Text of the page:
If you take a look at some of the most pivotal battles in global conflict, you notice that many of them have one thing in common. Be it on a beach in Normandy; a swamp in France or a desert in Iraq, the 20th Century theatre of war is largely unoccupied by civilians. That will be one of the first things to change in future conflicts.
Fighting In Our Future Cities: The War For Resources
According to the Australian Defence Force’s new Future Land Warfare Report, conflicts staged in 2035 and beyond won’t be fought in fields, swamps and deserts. They’ll be fought in so-called megacities of 20 million people or morethanks to mass-migration.
The wars of the future, according to the Army, won’t be fought over just land, they’ll be fought over food and water.
“Where problems of access to food, water and services emerge, non-regulated networks of gangs and quasi-state actors may seek to apply their own rules and codes of conduct in competition with the existing rule of law. The emergence of unregulated cities, or zones of disadvantage where traditional rule of law models do not apply, within otherwise functional cities, provides a potential haven for organised crime, terrorists and insurgents, from which they can organise and launch operations,” the Defence Force wrote in its report, adding:
“Expanding urbanisation will diminish population access to forested areas and wetlands. States containing rapidly growing cities may compete for supplies of fresh water, provoking disputes over up-river dam building.”
As tens of millions of individuals move into cities, facilities pop up that can be used by soldiers to the playing field so to speak. Facilities like Wi-Fi networks, fast internet capabilities and large social networks like Twitter giving soldiers information on troop movements can all be exploited, according to the Army.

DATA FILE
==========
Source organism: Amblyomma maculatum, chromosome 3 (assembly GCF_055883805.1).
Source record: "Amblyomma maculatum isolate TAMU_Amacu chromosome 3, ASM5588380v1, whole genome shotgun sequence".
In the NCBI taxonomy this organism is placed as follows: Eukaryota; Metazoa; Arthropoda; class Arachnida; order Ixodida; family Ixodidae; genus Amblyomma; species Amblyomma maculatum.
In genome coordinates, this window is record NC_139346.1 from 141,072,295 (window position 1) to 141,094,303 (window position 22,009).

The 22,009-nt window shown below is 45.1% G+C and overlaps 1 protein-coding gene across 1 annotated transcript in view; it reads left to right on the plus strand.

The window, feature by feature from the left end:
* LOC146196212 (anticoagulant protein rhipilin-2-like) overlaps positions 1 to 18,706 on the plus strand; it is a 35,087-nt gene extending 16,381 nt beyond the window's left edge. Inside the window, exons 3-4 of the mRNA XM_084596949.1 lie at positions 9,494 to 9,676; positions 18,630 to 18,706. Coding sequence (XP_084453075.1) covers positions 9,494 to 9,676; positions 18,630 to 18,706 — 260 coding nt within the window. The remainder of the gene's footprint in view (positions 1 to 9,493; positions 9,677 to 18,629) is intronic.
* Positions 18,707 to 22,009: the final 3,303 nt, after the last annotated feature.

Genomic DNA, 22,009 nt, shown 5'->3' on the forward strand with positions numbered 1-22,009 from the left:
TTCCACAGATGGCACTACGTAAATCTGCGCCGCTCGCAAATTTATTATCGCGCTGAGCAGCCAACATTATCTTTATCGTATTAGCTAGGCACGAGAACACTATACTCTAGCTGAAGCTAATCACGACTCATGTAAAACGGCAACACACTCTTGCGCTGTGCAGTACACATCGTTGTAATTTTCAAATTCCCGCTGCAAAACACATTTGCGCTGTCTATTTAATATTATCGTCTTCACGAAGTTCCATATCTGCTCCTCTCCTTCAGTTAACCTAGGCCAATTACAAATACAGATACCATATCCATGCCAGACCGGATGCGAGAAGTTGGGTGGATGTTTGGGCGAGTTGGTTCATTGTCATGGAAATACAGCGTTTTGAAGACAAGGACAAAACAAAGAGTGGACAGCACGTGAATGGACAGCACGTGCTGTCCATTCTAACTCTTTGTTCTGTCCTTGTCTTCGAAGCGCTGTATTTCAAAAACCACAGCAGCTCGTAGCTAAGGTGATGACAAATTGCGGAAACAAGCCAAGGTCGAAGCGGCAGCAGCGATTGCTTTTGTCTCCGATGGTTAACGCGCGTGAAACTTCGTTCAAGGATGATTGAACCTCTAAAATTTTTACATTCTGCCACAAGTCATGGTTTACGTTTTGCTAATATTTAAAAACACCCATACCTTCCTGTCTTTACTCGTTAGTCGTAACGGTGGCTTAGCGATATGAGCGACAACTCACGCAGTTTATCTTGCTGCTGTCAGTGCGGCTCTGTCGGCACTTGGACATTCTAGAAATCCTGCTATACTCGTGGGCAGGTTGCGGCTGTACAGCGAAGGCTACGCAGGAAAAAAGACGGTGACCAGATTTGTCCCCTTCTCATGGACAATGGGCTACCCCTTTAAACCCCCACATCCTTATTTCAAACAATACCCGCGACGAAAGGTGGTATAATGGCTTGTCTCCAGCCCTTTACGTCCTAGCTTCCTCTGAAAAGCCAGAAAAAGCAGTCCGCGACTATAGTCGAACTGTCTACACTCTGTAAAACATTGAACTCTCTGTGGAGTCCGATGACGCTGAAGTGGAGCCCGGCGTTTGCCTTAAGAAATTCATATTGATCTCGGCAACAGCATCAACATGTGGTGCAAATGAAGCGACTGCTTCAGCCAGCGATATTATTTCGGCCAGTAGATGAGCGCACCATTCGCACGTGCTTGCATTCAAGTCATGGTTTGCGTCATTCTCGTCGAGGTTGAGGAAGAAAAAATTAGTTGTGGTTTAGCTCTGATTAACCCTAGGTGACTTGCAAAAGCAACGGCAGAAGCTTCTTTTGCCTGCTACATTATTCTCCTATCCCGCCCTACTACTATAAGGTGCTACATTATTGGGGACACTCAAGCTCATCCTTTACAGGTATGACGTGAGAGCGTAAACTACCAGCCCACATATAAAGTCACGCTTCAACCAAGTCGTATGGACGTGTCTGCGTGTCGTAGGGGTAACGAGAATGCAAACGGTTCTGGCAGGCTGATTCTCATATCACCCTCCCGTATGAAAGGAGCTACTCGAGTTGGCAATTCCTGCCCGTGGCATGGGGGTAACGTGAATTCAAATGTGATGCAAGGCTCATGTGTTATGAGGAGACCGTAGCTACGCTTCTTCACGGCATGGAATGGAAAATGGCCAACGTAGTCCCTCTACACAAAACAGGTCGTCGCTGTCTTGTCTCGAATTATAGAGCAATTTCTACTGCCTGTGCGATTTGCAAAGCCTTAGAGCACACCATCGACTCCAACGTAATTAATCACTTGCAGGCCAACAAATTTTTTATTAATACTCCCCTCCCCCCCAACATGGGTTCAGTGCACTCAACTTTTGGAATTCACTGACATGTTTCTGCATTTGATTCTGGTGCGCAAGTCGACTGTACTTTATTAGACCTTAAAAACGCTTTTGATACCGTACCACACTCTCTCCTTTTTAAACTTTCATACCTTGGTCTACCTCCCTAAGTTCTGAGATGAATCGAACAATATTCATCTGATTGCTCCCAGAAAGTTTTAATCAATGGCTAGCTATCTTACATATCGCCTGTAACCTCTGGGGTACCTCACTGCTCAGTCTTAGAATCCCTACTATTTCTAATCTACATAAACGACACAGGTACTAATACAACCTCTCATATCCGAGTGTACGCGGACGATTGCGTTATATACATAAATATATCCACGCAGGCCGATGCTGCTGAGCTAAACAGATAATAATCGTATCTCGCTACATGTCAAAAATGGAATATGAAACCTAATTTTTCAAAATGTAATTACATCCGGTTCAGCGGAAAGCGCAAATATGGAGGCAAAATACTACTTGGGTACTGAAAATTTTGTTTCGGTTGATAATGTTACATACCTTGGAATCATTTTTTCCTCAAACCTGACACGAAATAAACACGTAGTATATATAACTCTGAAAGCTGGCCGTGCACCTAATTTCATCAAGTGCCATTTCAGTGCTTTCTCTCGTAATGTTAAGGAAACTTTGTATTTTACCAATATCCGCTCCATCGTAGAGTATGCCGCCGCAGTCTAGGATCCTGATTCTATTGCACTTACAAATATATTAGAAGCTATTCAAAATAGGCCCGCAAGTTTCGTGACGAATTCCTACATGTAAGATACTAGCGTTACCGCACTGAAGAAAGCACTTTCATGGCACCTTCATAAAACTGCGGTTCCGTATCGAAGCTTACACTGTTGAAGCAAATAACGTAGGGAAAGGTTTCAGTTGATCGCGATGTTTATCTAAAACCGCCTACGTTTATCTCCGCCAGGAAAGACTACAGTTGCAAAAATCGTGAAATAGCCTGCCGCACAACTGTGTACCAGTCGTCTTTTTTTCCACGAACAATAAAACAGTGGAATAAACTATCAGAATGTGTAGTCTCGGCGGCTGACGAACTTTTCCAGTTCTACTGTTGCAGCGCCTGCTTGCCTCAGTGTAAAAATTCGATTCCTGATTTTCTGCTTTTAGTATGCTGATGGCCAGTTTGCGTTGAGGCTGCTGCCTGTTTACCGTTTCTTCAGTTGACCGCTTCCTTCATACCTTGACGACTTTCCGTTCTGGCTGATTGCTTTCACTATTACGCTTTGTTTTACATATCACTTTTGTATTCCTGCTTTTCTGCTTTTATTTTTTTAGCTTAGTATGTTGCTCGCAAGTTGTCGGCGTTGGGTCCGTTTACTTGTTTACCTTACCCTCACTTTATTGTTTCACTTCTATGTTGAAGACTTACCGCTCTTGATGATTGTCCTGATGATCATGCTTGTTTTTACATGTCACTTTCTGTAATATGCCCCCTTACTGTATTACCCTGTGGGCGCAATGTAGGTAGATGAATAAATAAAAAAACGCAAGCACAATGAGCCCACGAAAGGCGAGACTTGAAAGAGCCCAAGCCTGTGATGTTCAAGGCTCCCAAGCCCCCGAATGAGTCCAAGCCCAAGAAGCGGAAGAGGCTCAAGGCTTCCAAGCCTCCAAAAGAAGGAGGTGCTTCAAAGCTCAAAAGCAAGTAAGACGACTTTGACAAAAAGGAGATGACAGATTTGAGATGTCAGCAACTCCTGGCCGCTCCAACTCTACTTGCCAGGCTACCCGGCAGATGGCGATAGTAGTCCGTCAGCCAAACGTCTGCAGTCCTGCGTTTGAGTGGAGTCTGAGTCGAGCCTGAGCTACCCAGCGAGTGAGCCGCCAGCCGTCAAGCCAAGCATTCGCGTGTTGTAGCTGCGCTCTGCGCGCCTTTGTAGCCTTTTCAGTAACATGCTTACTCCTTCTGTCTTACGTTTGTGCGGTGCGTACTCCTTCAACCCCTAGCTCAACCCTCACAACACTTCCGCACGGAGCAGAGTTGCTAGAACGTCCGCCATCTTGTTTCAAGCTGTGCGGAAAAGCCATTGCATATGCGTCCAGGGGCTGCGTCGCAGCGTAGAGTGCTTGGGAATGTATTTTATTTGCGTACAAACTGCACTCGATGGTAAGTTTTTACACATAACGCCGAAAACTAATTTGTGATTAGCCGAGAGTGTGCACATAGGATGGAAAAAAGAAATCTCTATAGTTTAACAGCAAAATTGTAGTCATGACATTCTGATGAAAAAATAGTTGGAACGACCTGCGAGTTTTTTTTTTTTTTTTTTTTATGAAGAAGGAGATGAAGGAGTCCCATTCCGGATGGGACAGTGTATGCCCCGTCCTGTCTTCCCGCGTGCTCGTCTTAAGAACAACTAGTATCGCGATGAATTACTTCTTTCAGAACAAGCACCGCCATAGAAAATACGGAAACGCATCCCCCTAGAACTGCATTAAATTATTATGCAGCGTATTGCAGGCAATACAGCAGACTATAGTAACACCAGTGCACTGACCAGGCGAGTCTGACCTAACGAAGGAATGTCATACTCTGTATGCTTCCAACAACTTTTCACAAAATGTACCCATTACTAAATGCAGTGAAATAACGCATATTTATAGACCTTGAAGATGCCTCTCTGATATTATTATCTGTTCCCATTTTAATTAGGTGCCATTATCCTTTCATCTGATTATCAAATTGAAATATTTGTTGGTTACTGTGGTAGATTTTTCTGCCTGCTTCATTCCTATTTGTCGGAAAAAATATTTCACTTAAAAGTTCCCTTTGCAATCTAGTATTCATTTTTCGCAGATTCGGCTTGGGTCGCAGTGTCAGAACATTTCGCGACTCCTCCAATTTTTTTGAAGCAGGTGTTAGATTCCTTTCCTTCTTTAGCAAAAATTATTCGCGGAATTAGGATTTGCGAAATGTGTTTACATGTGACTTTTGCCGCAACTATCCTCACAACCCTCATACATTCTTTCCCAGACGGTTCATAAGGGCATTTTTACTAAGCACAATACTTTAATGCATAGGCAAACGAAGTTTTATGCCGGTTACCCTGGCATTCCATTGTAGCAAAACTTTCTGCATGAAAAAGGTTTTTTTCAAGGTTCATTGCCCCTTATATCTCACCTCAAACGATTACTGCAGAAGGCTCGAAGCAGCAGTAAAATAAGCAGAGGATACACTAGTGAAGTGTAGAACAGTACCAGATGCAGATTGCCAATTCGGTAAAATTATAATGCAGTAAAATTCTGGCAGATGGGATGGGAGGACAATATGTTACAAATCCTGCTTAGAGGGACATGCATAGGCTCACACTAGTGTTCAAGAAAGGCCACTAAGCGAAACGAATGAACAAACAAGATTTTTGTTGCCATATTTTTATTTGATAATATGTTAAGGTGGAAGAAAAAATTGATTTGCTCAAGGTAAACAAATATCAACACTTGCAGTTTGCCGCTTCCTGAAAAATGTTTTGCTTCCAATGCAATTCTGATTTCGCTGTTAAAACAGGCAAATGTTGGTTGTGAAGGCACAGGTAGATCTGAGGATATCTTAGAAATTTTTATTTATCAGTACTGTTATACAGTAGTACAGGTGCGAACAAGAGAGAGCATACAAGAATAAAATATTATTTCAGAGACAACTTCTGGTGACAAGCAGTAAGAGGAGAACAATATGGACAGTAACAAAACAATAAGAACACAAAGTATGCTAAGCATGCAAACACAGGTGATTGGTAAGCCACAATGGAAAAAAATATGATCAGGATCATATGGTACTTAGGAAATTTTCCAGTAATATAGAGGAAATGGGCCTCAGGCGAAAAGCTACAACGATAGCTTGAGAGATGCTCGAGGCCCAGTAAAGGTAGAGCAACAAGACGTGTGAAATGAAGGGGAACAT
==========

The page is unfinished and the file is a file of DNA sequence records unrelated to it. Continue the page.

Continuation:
“The trend towards inter-agency and joint operations will make the land force more integrated at lower levels. Thus the force will become increasingly enmeshed with external enabling capabilities and require much greater use of civilian infrastructure in the conduct of operations. If access to digital systems offers Australian forces a ‘competitive advantage’, interdependence will see the land force become increasingly vulnerable to disabling attacks on partner capabilities (in addition to direct attacks on military systems).”
The only problem with tapping into these communication networks in megacities is that the enemy Australia ends up fighting will also likely have access to this information.
“Large populations are also likely to be permanently connected to global networks, providing constant access to new ‘real time’ information. Access to social media, such as Facebook and Twitter, is widespread and accessible to both friend and foe, potentially allowing any individual to influence political outcomes, transform perceptions of events, and create positive or negative responses. This may dramatically affect the future use of military force.”
To fight these future threats, Australia has figured out that it needs more than your average soldier to get the job done.
Building A Better Soldier
The soldier of the future, according to the Army’s Future Land Warfare Report is going to be smarter, faster, stronger thanks to stimulant serums, and much equipped with gear like futuristic bullet-stopping vests and exosuits.
Right now, we can’t predict the moves of the enemy we’ll be fighting in 2035 and beyond. What we do know, however, is that they’ll probably be smarter than we give them credit for, meaning that Australian soldiers will need to understand potential biological augmentations and how they can be used against them in combat.
“By 2025 we may face adversaries with scientifically enhanced cognitive capacity. The land force will need to develop a better understanding of enhancing human capabilities with, for example, improved human-machine interfaces or better fusing of technology with biology. Targeted research in these areas will be necessary to explore opportunities and threats associated with enhancing human decision-making and performance in the future operating environment.”